Training is the most important part of setting up your dog fence. Your dog doesn’t know what a dog fence is and won’t understand what the flags mean or even what happened when they get a correction unless you teach them. Once you have your dog containment system or dog fence installed and the flags in place we recommend the following 5 steps of training. The duration listed next to each step is our recommendation. The time required for your dog may vary.
- Initial Training – correction turned off (5-7 days)
- Correction Training – correction turned on (3-7 days)
- Eliminate the Leash Training – supervised to unsupervised (3-7 days)
- Removing the Flags – duration can be 3 weeks to several months
- Taking the Dog for a Walk – safe crossing point for walks (2-4 days)
Let’s get started with Step 1!
The goals for Step 1 are as follows:
- Show your dog the boundary of their new containment area or Safe Zone.
- Have your dog recognize that the beep and/or vibration from the collar means turn back into the Safe Zone.
- Inside the boundary or Safe Zone is a great place to be
In preparation for Step 1 you will need to:
- You will want to disable the ability of the system to correct the dog, this first step will be to teach your dog the boundaries of the Safe Zone using only the beep and/or vibration that is emitted by the collar. In order to do this you will need to turn off the correction or turn it down as far as it will go. Or you may have gotten covers with your system or finally you can just cover the contacts with masking tape. Once you have done this put the collar on your dog.
- You will want to play with your dog for a couple of minutes before and after training so that they will be excited about training.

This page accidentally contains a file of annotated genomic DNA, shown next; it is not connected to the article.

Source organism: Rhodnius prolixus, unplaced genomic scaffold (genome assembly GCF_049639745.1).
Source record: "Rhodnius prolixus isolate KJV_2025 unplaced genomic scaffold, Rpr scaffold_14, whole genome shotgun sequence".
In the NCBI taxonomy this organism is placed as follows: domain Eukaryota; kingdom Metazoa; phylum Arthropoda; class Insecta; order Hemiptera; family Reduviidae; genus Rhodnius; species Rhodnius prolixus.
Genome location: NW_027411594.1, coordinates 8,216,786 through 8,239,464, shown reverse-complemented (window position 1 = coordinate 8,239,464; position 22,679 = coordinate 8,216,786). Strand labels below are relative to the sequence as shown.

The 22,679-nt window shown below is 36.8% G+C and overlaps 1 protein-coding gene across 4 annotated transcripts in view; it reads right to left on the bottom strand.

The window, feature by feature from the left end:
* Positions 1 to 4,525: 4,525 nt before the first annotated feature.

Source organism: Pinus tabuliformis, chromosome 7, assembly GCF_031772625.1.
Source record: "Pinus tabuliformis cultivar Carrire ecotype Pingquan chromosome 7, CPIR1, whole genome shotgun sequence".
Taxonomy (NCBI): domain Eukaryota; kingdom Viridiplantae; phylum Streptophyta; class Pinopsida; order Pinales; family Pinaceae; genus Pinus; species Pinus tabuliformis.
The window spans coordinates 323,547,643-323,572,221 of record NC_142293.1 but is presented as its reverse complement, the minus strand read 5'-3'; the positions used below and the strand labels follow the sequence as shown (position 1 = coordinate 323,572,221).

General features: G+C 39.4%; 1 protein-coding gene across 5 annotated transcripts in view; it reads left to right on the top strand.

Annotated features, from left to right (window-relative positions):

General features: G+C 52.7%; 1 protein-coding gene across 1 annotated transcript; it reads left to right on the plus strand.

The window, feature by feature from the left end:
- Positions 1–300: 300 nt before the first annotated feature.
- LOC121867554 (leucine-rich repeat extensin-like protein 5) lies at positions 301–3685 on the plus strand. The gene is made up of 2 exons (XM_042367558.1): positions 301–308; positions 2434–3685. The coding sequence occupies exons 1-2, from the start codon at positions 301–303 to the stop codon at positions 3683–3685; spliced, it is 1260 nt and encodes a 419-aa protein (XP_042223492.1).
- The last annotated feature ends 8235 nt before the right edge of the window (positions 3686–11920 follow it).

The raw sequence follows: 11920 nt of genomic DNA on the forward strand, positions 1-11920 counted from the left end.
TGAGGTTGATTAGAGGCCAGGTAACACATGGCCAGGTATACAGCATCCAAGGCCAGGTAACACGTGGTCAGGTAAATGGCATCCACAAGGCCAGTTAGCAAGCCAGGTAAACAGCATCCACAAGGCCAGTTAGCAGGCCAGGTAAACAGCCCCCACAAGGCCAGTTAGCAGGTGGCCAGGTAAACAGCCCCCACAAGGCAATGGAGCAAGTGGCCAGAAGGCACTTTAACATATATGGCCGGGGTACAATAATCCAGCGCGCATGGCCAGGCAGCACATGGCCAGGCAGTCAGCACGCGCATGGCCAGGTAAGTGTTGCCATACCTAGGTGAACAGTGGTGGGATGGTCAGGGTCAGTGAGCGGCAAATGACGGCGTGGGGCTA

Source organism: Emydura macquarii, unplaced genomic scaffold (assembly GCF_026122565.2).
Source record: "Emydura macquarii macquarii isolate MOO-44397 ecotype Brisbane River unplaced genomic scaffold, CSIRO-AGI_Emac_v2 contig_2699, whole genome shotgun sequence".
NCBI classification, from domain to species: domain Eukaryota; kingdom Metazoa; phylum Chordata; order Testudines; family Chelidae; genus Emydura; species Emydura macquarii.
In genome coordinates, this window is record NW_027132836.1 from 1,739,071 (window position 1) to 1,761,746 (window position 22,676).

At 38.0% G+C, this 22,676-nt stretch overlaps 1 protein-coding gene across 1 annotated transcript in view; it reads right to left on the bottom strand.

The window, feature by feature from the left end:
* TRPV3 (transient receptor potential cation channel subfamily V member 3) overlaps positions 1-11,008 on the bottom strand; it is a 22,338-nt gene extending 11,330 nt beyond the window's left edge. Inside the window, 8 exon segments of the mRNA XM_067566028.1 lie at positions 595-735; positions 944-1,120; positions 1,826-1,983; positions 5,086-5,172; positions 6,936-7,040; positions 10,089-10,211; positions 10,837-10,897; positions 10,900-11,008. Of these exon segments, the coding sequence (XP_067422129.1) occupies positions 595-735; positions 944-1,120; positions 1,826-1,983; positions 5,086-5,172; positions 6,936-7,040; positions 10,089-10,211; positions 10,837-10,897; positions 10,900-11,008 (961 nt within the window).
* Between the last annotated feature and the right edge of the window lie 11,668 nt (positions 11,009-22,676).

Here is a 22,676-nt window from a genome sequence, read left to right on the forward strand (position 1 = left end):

- If you have more than one dog, you will want to train only one at a time.
Now that you know the goals for Step 1 and you have done your preparation let’s get started with the training.
- Before leaving the house put a leash on your dog and make sure that the leash collar is not over the top of the correction collar.
- Then lead your dog out of the house and have some play time within the Safe Zone.
- After a few minutes, let your dog start to lead your around the area. When the dog gets to the flags and/or you hear the beep from the collar, firmly use the leash to bring the dog back away from the flags into the Safe Zone while also firmly saying “NO”.
- When the dog turns back into the Safe Zone praise the dog.
- Continue this process for about 15 minutes per session
- Make sure that you take a minute or two to play with your dog in the Safe Zone after each session.
- Do not remove the leash until back inside the house.
- Note: DO NOT lead your dog to or past the flags, this will only confuse them and could damage the trust that they have in you.
And that completes Step 1 of your dog fence training. Below are some frequently asked questions regarding Step 1 and when you are ready go to step 2.
Frequently Asked Questions for Step 1 Training
My dog is not crossing the boundary line, should I take him past?
No, never lead your dog past the flags or even encourage your dog to cross them, this is confusing to the dog and will create problems during training and beyond. Always encourage them to stay within the boundaries and let them decide if they want to challenge the line. You will want to continue with the Step 1 training but you may be able to cut a day or two off of the time frame given for Step 1.
Can I take my dog for a walk? How do I do that?
For smaller dogs you can take off their correction collar and carry them across the boundary line before putting them down for their walk. Be sure to carry them back into the safe zone once you are done with your walk as well.
For larger dogs you will want to take off their correction collar and put them in your car and drive them across the line. Park the care and let them out for their walk. Be sure to drive them back into the safe zone as well.
This is very important as you want to make sure the dog understands quickly that they can’t just cross the line. In Step 5 of training we will discuss how to handle walking your dog once they have been trained for at least a month.
I don’t hear the beep, how do I know when to pull back the dog?
The warning beep can be hard for many adults to hear. You can try looking at your dog’s ears, when they tense as if listening to something you know the beep is going off. Or you can try putting the dog’s collar on upside down so that the receiver portion of the collar is on top of the dog’s neck instead of underneath. With the receiver on top you will be able to see the collar indicator light flash and use that instead of trying to hear the beep.